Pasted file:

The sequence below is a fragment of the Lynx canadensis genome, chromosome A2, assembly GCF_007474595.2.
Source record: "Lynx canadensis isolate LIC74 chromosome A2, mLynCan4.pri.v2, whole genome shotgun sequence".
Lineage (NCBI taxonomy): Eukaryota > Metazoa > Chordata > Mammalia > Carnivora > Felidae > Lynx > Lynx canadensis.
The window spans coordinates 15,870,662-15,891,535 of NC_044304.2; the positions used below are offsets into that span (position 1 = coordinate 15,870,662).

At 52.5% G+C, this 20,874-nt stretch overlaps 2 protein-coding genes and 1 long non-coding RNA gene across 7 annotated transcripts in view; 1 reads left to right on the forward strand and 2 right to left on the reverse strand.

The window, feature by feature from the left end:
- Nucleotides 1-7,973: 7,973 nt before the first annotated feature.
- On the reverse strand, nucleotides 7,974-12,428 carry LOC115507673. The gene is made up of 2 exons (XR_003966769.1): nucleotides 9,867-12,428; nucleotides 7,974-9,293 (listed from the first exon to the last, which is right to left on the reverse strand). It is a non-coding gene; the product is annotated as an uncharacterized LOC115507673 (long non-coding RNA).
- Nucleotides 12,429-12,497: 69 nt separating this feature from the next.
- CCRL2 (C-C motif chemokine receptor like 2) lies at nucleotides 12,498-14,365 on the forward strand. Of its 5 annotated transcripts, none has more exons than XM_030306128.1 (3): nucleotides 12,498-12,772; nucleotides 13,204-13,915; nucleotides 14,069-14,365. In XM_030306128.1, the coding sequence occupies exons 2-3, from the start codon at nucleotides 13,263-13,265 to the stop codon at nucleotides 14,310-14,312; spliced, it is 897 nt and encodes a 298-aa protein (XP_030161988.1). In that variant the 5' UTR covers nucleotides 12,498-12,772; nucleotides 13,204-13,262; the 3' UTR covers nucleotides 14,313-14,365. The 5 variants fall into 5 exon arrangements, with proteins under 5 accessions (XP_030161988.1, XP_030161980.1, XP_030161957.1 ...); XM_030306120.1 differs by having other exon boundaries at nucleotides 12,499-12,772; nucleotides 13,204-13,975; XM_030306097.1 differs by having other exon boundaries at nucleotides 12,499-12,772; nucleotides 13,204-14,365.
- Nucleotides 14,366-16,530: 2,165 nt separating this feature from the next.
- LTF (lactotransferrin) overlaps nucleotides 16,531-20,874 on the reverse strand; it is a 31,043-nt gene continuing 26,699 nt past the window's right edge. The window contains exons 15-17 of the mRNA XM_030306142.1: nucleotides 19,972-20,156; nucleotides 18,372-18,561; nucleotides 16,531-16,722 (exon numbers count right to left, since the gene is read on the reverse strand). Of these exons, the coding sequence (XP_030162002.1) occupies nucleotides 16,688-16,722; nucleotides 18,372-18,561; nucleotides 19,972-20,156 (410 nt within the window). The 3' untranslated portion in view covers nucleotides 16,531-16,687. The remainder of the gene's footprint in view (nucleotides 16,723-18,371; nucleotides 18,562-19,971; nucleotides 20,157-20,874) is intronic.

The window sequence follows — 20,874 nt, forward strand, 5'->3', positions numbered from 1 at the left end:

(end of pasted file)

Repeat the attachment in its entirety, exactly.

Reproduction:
The sequence below is a fragment of the Lynx canadensis genome, chromosome A2, assembly GCF_007474595.2.
Source record: "Lynx canadensis isolate LIC74 chromosome A2, mLynCan4.pri.v2, whole genome shotgun sequence".
Lineage (NCBI taxonomy): Eukaryota > Metazoa > Chordata > Mammalia > Carnivora > Felidae > Lynx > Lynx canadensis.
The window spans coordinates 15,870,662-15,891,535 of NC_044304.2; the positions used below are offsets into that span (position 1 = coordinate 15,870,662).

At 52.5% G+C, this 20,874-nt stretch overlaps 2 protein-coding genes and 1 long non-coding RNA gene across 7 annotated transcripts in view; 1 reads left to right on the forward strand and 2 right to left on the reverse strand.

The window, feature by feature from the left end:
- Nucleotides 1-7,973: 7,973 nt before the first annotated feature.
- On the reverse strand, nucleotides 7,974-12,428 carry LOC115507673. The gene is made up of 2 exons (XR_003966769.1): nucleotides 9,867-12,428; nucleotides 7,974-9,293 (listed from the first exon to the last, which is right to left on the reverse strand). It is a non-coding gene; the product is annotated as an uncharacterized LOC115507673 (long non-coding RNA).
- Nucleotides 12,429-12,497: 69 nt separating this feature from the next.
- CCRL2 (C-C motif chemokine receptor like 2) lies at nucleotides 12,498-14,365 on the forward strand. Of its 5 annotated transcripts, none has more exons than XM_030306128.1 (3): nucleotides 12,498-12,772; nucleotides 13,204-13,915; nucleotides 14,069-14,365. In XM_030306128.1, the coding sequence occupies exons 2-3, from the start codon at nucleotides 13,263-13,265 to the stop codon at nucleotides 14,310-14,312; spliced, it is 897 nt and encodes a 298-aa protein (XP_030161988.1). In that variant the 5' UTR covers nucleotides 12,498-12,772; nucleotides 13,204-13,262; the 3' UTR covers nucleotides 14,313-14,365. The 5 variants fall into 5 exon arrangements, with proteins under 5 accessions (XP_030161988.1, XP_030161980.1, XP_030161957.1 ...); XM_030306120.1 differs by having other exon boundaries at nucleotides 12,499-12,772; nucleotides 13,204-13,975; XM_030306097.1 differs by having other exon boundaries at nucleotides 12,499-12,772; nucleotides 13,204-14,365.
- Nucleotides 14,366-16,530: 2,165 nt separating this feature from the next.
- LTF (lactotransferrin) overlaps nucleotides 16,531-20,874 on the reverse strand; it is a 31,043-nt gene continuing 26,699 nt past the window's right edge. The window contains exons 15-17 of the mRNA XM_030306142.1: nucleotides 19,972-20,156; nucleotides 18,372-18,561; nucleotides 16,531-16,722 (exon numbers count right to left, since the gene is read on the reverse strand). Of these exons, the coding sequence (XP_030162002.1) occupies nucleotides 16,688-16,722; nucleotides 18,372-18,561; nucleotides 19,972-20,156 (410 nt within the window). The 3' untranslated portion in view covers nucleotides 16,531-16,687. The remainder of the gene's footprint in view (nucleotides 16,723-18,371; nucleotides 18,562-19,971; nucleotides 20,157-20,874) is intronic.

The window sequence follows — 20,874 nt, forward strand, 5'->3', positions numbered from 1 at the left end: